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March 23, 2010
Calls for Improved Corporate ESG Reporting Span Globe
    by Robert Kropp

Eurosif states that ESG reporting by European companies should be mandatory, and the Social Investment Forum's Emerging Markets Disclosure Project encourages companies in emerging markets to issue sustainability reports.


In the US, corporate reporting on environmental, social, and governance (ESG) factors has received considerable attention recently, as the Securities and Exchange Commission (SEC) issued interpretive guidance reminding companies to consider climate change and its consequences in their preparation of disclosure documents.

Many of the member organizations of the
Social Investment Forum (SIF) have been encouraging the SEC to go further in its corporate reporting requirements. In a letter sent to the SEC last July, SIF members asked the Commission to require that "issuers…report annually on a comprehensive, uniform set of sustainability indicators comprised of both universally applicable and industry-specific components."

The letter recommended that the SEC define mandatory ESG reporting according to
Global Reporting Initiative (GRI) reporting guidelines. With over 1,000 organizations worldwide issuing sustainability reports based on its guidelines in 2008, the GRI has developed the world's most widely used sustainability reporting framework.

However, only 13% of companies listed in the S&P 500 issue sustainability reports according to GRI guidelines, and in March 2009 the GRI called on governments to introduce "policy requiring companies to report on ESG factors or publicly explain why they have not done so."

In Europe, where since 2003 a "comply or explain" approach to ESG reporting has been in effect, the
European Sustainable Investment Forum (Eurosif) has stated its position that "institutions should mandate disclosure of ESG data by publicly traded, large corporations." Arguing that the "comply or explain" position of the European Union (EU) Modernization Directive "has not been readily enforced nor have companies disclosed substantive ESG information that could help investors," Eurosif "believes that European institutions should make reporting on ESG data no longer an option subject to interpretation but a requirement."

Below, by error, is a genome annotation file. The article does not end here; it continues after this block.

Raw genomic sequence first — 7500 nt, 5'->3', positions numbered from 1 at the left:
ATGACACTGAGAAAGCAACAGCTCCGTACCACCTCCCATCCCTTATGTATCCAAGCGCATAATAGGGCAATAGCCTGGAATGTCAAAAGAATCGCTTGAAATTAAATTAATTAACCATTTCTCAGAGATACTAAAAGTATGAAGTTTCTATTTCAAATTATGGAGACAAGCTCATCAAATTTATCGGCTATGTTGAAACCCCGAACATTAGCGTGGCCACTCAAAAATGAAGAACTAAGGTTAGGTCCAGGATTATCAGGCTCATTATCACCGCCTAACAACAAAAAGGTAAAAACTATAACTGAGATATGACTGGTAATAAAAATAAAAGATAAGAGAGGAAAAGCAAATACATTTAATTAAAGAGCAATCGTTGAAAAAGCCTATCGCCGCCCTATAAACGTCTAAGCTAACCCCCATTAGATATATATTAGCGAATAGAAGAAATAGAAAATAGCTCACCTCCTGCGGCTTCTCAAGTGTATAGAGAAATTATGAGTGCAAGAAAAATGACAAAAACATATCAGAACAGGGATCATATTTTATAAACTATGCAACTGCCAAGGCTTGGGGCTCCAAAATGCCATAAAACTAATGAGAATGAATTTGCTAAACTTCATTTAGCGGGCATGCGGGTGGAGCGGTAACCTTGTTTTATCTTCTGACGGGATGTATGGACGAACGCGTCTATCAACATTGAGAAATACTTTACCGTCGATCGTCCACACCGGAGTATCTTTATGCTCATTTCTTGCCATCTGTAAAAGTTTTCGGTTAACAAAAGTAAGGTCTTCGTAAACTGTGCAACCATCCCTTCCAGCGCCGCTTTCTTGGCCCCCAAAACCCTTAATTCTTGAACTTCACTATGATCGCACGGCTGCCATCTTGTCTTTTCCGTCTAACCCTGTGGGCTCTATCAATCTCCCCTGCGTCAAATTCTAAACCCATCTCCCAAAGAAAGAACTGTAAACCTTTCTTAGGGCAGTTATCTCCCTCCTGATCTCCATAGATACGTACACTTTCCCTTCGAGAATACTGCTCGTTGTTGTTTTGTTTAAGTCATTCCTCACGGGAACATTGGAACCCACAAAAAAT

Acknowledging "that the time has come to unite the efforts of the scattered and international European initiatives on ESG disclosure & reporting," Eurosif, along with its partner organizations in the European Combined Reporting Alliance for ESG coalition, recently published a
position paper which argues for a reinforcement of the current principle-based approach to corporate reporting by the inclusion of recommendations regarding guidelines for reporting, and a deadline for agreement among stakeholders on the key performance indicators (KPIs) to be included in sustainability reports.

Furthermore, because there is at present there is no unanimously recognized framework for KPIs, the Alliance states that such a framework must be "formalized through a convergence process of the different existing international and European initiatives." The Alliance calls for the building of consensus among stakeholders in order to arrive at a generally accepted framework by 2012. Ideally, non-financial KPIs and information should be aligned with financial information and reporting, according to the Alliance.

To put its argument in perspective, the Alliance maintains that the need for mandatory ESG reporting is twofold. Such reporting will enable investors and others to assess the value of a company, both now and in the future. Of greater importance, however, is the need to assess a company's contributions to the achievement of a sustainable economy and society.

As for ESG reporting by companies in emerging markets, a
report issued late last year by the Emerging Markets Disclosure Project (EMDP) of SIF's International Working Group found that while most companies in emerging markets did report on at least one ESG factor, less than a third reported environmental information.

The EMDP report also found that few companies made reference to the GRI in their reports, and only 14 declared their reporting to be in accordance with GRI guidelines. However, the report observed, companies in the S&P 500 did no better in reporting according to GRI guidelines.

The report recommended that investors become signatories to the
In vestor Statement on Sustainability Reporting in Emerging Markets, originally issued in June 2008, whose 29 current signatories represent nearly $1 trillion in assets. This month, the EMDP issued a Renewed Call to Action.

Because companies in emerging markets have grown in significance in the global economy, they have become important investment areas, and investor expectations have grown as well. The updated Investor Statement argues, "Investors often do not have enough information on the manner in which companies in emerging markets have assessed and responded to risks and opportunities related to sustainability issues—and how these risks and opportunities might affect future financial performance and valuation."

The updated Statement recommends that companies in emerging markets provide ESG disclosure in financial reports or in sustainability reports, set goals and disclose progress toward meting sustainability targets, use the GRI framework in preparing their reports, and engage with key stakeholders to ensure continuous improvement in their reporting.

 

 
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